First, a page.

It may seem strange to have a physician promote less medicine, but that’s exactly what the Choosing Wisely campaign is about.
Started by the American Board of Internal Medicine Foundation, the campaign encourages “physicians, patients, and other healthcare stakeholders to think and talk about medical tests and procedures that may be unnecessary.”
In other words, less may indeed be more in certain cases. Why might this be true?
There are some estimates that nearly 20% of healthcare costs in the United States may be considered “waste” in that they don’t create value for the patient. A large portion of such waste may comprise testing and treatments that haven’t been shown to improve outcomes.
Furthermore, some medications and diagnostic testing may actually place patients at increased risk of harm.
In support of Choosing Wisely, Akron Children’s pediatric hospital medicine group is promoting these 5 recommendations:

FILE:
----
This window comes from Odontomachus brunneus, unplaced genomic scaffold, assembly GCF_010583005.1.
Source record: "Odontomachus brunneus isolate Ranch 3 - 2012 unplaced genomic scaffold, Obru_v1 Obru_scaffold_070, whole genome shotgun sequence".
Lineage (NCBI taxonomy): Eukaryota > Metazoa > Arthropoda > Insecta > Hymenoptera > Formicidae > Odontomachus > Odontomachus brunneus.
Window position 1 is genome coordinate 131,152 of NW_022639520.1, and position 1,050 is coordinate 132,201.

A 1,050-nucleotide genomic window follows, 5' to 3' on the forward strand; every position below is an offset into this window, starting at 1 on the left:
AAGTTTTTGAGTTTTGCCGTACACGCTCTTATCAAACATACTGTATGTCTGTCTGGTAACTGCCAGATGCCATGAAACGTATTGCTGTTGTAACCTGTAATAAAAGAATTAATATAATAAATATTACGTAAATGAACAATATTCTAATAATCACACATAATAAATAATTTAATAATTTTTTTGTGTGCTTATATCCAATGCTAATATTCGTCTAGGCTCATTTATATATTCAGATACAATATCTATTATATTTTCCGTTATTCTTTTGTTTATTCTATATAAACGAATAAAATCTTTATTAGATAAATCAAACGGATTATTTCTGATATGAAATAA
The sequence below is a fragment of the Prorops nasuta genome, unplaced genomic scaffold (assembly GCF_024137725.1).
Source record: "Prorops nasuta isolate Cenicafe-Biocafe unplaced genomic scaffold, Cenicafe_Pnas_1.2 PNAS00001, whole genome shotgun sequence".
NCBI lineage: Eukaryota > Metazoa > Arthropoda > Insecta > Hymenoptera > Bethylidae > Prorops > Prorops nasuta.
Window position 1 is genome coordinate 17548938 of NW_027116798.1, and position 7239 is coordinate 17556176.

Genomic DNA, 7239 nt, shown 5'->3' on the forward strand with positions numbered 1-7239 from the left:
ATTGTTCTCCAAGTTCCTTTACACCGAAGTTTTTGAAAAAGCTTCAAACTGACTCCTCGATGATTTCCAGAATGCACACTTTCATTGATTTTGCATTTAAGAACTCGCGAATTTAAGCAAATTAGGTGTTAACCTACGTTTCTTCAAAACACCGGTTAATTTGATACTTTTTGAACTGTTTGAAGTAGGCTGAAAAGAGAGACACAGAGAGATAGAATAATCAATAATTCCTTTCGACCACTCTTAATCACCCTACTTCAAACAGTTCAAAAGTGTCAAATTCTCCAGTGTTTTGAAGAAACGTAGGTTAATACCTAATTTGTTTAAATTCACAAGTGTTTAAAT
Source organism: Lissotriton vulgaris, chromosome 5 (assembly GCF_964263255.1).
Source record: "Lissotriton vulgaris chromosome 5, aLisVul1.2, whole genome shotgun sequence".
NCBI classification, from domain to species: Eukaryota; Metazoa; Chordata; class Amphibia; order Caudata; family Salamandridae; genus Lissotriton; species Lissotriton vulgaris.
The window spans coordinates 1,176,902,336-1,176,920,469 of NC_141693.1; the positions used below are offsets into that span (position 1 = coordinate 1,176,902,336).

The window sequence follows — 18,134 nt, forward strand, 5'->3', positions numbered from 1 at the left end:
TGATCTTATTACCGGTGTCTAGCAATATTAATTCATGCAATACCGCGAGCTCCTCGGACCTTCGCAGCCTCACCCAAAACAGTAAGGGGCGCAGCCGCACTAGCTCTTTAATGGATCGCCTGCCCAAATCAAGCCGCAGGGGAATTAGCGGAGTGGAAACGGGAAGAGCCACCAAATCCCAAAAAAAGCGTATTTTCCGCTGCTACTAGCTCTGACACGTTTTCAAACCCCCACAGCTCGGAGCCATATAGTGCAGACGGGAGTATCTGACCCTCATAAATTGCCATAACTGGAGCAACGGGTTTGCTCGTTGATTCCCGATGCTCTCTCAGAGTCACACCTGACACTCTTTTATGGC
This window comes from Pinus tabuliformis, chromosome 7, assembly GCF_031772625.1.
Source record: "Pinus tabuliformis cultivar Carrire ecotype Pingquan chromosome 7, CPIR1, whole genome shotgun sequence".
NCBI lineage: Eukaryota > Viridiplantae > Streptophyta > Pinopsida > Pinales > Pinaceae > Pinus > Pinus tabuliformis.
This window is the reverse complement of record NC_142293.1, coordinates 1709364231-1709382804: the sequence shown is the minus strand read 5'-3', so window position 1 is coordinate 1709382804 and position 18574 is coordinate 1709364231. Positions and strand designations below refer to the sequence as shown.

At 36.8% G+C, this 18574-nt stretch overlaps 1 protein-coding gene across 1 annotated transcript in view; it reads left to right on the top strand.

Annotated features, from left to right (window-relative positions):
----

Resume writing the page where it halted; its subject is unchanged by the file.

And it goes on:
- Don’t order chest X-rays in children with uncomplicated asthma or bronchiolitis (a viral infection of the lungs)
- Don’t routinely use bronchodilators (an inhaled medication that helps open up the airways) in children with bronchiolitis
- Don’t use systemic corticosteroids (a medication that can help reduce inflammation of the lungs) in children under 2 years of age with an uncomplicated lower respiratory tract infection
- Don’t routinely treat gastroesophageal reflux disease (GERD) in infants with acid suppression therapy
- Don’t routinely use continuous pulse oximetry (a device that monitors and estimates oxygen saturation of the blood) in children with acute respiratory illness unless they are on supplemental oxygen
This initiative embodies the approach that Akron Children’s will continue to use in this time of rapid change in healthcare. It aims to promote safe patient care while at the same time using our resources wisely.
We encourage parents to be active participants in their child’s medical care by asking questions about diagnostic and treatment options. Don’t be afraid to ask why a test or treatment is necessary or whether there’s a safer alternative.
Success will require education and communication among physicians, nurses and families.
Dr. David Chand is a pediatric hospitalist and Lean Six Sigma deployment leader at Akron Children’s Hospital. He has a special interest in eliminating waste in healthcare and uses Lean Six Sigma principles to improve patient care and efficiency.